17 February 2022

Honorary Fellows Q&A – Professor Julian Allwood FREng CEng HonFIMMM

Natalie Daniels speaks with Professor Julian Allwood FREng CEng HonFIMMM about his background and career and how it feels to be recognised as an Honorary Fellow of IOM3.

Honorary Fellows Q&A – Professor Julian Allwood FREng CEng HonFIMMM

Tell us about your background and career.

I knew I was an engineer from the age of around four. I was runner up in the BBC’s Young Scientist of the Year at 15 and soldered together a kit Acorn computer (with 2K memory) bought with the prize money. I did the general engineering course at Cambridge followed by a PhD in Control Theory at Imperial College London, UK, hoping that it would be an integration of mechanics and automation. It turned out to require much more maths, so I switched to working on modelling of the flat rolling process.

This was sponsored by Alcoa and involved many visits to their extensive research labs in Pittsburgh. I enjoyed this, but found no personal motivation in it, so while casting around for other ideas, I did a few years as a part-time student at the Guildhall School of Music and Drama, took an MBA at Imperial, married, had children and became a lecturer in Mechanical Engineering at Imperial.

I still didn’t really find a strong research theme, but on moving to Cambridge was pointed towards sustainable manufacturing eventually leading to two themes – inventing new materials processing techniques that reduce material input requirements, and the whole-systems analysis of material use.

By 2008, I could articulate the need for ‘material efficiency’ as a component of climate mitigation and re-branded my research group the ‘use less group’. Since then we’ve had a really fruitful time, attracting great people into the group, being lucky with some funding applications, finding some really stimulating collaborations, and developing a clearer sense of how we can contribute to industrial and government strategy.

What has been the highlight of your career?

It’s now. Until I was about 40, I didn’t really have a direction of travel, but since then, things have continued expanding. Our book, Sustainable Materials: With Both Eyes Open, was an important marker in developing our profile, but I’m always most excited about what we’re currently working on. Over the last two years, we’ve had a rich period of innovation, having recognised that the techno-optimistic rhetoric of climate mitigation policy will not deliver because it cannot scale sufficiently or be deployed rapidly enough. As very few others have yet woken up to that reality, we’ve had a clear run at a whole new range of opportunities for materials processing (last year we filed the patent application for the world’s first truly zero emissions cement) and for entrepreneurship.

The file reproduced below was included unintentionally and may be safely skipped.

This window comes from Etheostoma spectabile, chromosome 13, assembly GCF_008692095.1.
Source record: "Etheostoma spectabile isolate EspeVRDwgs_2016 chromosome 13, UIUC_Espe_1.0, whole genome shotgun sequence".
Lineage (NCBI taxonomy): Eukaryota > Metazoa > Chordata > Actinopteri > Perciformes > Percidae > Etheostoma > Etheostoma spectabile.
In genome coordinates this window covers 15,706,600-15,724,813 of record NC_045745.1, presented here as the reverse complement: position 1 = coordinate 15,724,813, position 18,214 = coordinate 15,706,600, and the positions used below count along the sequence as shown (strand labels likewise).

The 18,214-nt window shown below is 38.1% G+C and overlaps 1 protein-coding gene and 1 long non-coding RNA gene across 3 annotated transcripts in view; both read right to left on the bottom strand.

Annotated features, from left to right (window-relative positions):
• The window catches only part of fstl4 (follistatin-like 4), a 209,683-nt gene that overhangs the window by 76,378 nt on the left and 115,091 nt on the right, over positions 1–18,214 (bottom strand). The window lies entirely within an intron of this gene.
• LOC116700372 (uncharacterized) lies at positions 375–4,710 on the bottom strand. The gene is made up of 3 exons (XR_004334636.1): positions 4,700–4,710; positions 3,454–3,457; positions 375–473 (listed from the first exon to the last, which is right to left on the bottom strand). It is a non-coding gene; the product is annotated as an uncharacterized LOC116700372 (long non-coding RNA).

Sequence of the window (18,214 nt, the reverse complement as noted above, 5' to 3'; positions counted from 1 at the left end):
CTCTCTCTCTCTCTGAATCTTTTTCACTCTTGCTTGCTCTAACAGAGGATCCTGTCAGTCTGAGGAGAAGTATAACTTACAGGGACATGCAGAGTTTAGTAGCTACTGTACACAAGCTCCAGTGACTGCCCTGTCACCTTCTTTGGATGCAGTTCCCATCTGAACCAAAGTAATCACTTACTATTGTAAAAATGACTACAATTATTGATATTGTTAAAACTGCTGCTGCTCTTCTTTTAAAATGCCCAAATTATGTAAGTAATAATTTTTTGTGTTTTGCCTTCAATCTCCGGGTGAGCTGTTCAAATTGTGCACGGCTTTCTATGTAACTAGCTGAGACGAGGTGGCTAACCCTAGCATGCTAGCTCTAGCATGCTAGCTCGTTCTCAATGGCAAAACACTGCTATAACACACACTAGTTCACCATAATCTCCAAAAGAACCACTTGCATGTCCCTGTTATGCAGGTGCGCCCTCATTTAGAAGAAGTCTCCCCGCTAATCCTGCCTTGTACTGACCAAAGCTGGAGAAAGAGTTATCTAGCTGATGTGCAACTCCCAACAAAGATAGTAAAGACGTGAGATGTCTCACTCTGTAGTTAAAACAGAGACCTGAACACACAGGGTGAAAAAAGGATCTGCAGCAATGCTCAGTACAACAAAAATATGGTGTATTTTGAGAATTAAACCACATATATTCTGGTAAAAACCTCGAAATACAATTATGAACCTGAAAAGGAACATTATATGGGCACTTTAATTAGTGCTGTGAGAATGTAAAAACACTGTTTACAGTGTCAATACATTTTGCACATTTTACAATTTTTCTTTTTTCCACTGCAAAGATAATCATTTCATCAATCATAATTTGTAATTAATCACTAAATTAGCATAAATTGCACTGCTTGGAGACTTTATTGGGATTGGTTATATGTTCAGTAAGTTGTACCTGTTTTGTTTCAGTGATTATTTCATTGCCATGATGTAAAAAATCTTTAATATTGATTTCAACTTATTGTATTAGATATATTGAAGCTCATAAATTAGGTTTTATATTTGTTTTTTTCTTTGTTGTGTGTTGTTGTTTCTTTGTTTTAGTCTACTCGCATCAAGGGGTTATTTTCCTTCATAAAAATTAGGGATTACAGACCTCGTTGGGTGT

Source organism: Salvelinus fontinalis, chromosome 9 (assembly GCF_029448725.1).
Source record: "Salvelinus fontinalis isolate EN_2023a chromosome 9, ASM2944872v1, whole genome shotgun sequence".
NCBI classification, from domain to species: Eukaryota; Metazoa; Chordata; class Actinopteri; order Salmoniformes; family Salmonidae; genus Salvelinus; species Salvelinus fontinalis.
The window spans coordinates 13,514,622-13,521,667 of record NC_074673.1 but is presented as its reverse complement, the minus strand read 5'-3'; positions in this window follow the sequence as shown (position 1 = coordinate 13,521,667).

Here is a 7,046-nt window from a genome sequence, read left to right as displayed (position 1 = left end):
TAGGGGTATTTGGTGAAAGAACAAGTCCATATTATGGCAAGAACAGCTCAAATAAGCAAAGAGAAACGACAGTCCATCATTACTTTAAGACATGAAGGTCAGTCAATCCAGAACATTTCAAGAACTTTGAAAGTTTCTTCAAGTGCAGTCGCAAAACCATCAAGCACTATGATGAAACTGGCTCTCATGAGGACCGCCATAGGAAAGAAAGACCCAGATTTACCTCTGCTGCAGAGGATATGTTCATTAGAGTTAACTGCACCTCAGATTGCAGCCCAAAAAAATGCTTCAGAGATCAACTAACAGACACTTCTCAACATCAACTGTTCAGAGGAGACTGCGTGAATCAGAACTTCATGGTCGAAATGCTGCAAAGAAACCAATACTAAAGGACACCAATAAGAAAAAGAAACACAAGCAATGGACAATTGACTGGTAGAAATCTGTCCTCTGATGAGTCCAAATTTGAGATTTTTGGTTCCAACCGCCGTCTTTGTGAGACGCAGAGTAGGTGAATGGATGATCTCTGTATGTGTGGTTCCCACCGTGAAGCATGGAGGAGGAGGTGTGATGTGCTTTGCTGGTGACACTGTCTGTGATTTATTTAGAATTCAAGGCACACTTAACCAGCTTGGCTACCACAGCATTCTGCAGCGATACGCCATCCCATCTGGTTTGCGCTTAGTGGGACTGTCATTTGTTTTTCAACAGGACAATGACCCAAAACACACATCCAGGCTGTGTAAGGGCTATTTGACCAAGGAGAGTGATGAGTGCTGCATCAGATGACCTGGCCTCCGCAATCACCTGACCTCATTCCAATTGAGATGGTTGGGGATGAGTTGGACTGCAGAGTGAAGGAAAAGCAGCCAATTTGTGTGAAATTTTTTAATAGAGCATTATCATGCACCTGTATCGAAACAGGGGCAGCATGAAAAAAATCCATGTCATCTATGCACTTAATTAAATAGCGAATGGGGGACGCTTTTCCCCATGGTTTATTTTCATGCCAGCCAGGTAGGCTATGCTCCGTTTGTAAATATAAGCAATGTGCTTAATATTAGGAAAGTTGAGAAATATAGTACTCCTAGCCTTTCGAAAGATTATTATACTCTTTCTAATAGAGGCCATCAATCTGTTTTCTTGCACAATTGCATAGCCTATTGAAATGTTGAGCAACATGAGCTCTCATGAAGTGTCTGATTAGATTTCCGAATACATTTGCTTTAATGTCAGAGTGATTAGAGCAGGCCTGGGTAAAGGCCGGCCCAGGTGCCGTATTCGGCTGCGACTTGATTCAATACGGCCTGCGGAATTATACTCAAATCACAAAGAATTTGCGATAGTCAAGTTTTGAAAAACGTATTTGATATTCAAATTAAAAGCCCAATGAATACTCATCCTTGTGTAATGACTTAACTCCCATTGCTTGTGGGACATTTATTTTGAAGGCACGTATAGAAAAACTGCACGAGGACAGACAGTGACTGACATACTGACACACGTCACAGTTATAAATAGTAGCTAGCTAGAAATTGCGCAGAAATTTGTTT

How did it feel to be recognised as an Honorary Fellow of IOM3?

Humbling. I find materials scientists impossibly clever, so being essentially a rather inter-disciplinary engineer, I always feel I don’t know enough when meeting other IOM3 members. My perception is that materials science has narrowed significantly towards a strong focus on inventing new materials, where it previously had a more holistic view of the entire materials chain. We need to re-expand the subject, particularly as the urgent realities of mitigating climate change will require that we rapidly reduce total volumes of material production and make much better use of current stocks.

What are the priorities for your area of expertise and how in your opinion can they be achieved?

Mitigating climate change fast enough requires that we stop fantasising about CCS (it will take too long to scale), biofuels (we haven’t enough biomass) and hydrogen (it needs too much electricity), and instead recognise that we must transition rapidly into an all-electric world, powered by less non-emitting electricity than we’d like to have. That presents a big challenge to today’s industrial habits, but therefore is a huge opportunity for innovation. Rich fields for materials science include up-cycling metals by finding new processes to control composition during recycling and electrifying the chemicals industry. There are endless engineering opportunities around designing better goods (with less material) that last longer.

What should professional bodies such as IOM3 be doing to encourage younger people into a science, technology, engineering, and mathematics (STEM) career?

Engineering still has a major gender gap to our detriment, so our top priority must be to support a transformation of Physics teaching in schools to remove the current gender gap in A level Physics. One opportunity that I’d like to be involved in is to find new means to connect the science of Physics to its societal application. A particular focus for my group at present is that the National Curriculum contains brief references to climate science but none at all to mitigating climate change – yet today’s secondary school pupils will be the country’s managers in 2050, by which time we are legally committed to living with zero emissions. I suspect that bringing this motivation into the way we teach Physics could make this subject more compelling.